Despite the social media brouhaha over Mitt Romney firing Big Bird during last night's presidential debate, something more indicative of the downside to social media happened. KitchenAid posted a poorly timed joke about Obama's deceased grandmother, which was promptly retweeted before the company could delete it. Obviously, someone was getting fired this morning.
Stories like this pop up time and time again and point to one of the central problems with social media: it's become a central communication tool at work, yet there is a complete lack of governance surrounding it. Social isn't going away in enterprises. That we can all agree on. The question for organizations and IT is whether or not they are going to let social tools be used in an unfettered and unsupported environment.
If so, companies will have to be prepared for most instances like KitchenAid, where an employee forgot to toggle between their personal and work account on TweetDeck causing damage to the company's reputation.
At some point during next year, you'll be besieged from the trend of vendors promoting social infrastructure management. Essentially, companies will be pushing hard for IT departments to get a handle over their social media sprawl. Is that a problem that needs to solved? Like a lot of problems and solutions in IT, it depends on whom you talk to. But, it's clear that employees are using personal Facebook and Twitter accounts at work to communicate both internally and externally, thus blurring the lines of tools that are officially supported by the organizations they work for.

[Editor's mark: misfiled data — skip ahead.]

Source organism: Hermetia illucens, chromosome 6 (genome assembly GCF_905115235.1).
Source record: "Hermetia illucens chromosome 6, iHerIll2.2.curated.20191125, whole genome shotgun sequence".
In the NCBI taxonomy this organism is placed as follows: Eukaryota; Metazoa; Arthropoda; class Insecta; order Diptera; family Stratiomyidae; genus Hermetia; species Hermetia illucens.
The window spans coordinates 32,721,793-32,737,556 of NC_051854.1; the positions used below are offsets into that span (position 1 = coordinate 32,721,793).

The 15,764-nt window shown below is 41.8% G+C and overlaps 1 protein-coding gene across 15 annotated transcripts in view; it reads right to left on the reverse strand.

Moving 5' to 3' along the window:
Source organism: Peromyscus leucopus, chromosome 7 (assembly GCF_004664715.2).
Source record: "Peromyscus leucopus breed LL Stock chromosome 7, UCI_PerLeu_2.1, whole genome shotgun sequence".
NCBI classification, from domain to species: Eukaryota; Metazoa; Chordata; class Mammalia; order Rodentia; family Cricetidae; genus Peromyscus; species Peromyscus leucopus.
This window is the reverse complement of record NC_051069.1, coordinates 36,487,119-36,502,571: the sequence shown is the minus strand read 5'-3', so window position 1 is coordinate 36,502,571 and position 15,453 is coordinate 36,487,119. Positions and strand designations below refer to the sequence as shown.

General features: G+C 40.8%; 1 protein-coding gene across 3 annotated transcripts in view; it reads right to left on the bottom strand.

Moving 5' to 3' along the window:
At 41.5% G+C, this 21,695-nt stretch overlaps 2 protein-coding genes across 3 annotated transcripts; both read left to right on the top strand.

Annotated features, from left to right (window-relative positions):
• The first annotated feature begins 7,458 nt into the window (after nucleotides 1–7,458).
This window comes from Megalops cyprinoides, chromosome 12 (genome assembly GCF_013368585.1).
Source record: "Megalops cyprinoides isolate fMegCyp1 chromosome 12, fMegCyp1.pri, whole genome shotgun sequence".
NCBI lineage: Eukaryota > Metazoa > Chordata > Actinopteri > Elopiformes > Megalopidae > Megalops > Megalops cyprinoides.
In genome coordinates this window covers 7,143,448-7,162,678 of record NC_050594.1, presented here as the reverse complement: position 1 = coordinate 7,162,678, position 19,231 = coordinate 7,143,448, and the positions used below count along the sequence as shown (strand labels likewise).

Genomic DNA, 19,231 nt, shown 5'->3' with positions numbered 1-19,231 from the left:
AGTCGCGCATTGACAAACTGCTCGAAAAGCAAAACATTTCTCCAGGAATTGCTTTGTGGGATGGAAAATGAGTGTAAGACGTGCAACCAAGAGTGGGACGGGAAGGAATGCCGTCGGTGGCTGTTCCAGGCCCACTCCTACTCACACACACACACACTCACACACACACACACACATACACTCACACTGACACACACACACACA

Why the lack of tools?
Currently, there are few tools that deal with this problem that I'm aware of. If you know of any, post it in the comments below. For now, the one company that is attempting to tackle this issue for IT is Social iQ Networks, which provides auditing, security, policy, benchmarking, and more.
From the demo the company gave me and from talking with a few IT guys using the product, it seems the best features of Social iQ are the audit and policy functions. It's all cloud-based (available via subscription model), so once you log in to the dashboard you can run the account finder, which will track all the various social media accounts loosely connected to your company. It's not fool-proof as it is difficult to detect personal accounts being used in a professional manner. However, it does provide a great overview of what's out there and is a necessary first-step to applying security and policy around various accounts.
In the case of Kitchenaid, Social iQ would have prevented that headache by letting them know who had admin rights to its Twitter account, making sure publishing only happened through approved Twitter clients and not off-the-cuff Tweets via a mobile phone. If a errant tweet did get sent, the suite of tools would flag that content through pre-set policies related to politics, for example, and automatically remove it before it went viral.
Social iQ might not be for every organization. And, it might be solving a problem that is currently not on a lot of radars -- especially for IT that has bigger concerns day to day. But, as the importance of social tools grow in enterprises, the need to govern and support those tools also grows because it becomes yet another attack vector. I can easily imagine this market sprouting lots of vendors and a mass consolidation happen in early 2014. But for now, to my knowledge, Social iQ is the only one out there and they've got a pretty comprehensive solution for dealing with social media sprawl and governance.
Don't be surprised if this becomes a larger vendor trend in 2013. And remember, you read it here first. If not, we'll just forget all about my silly prediction.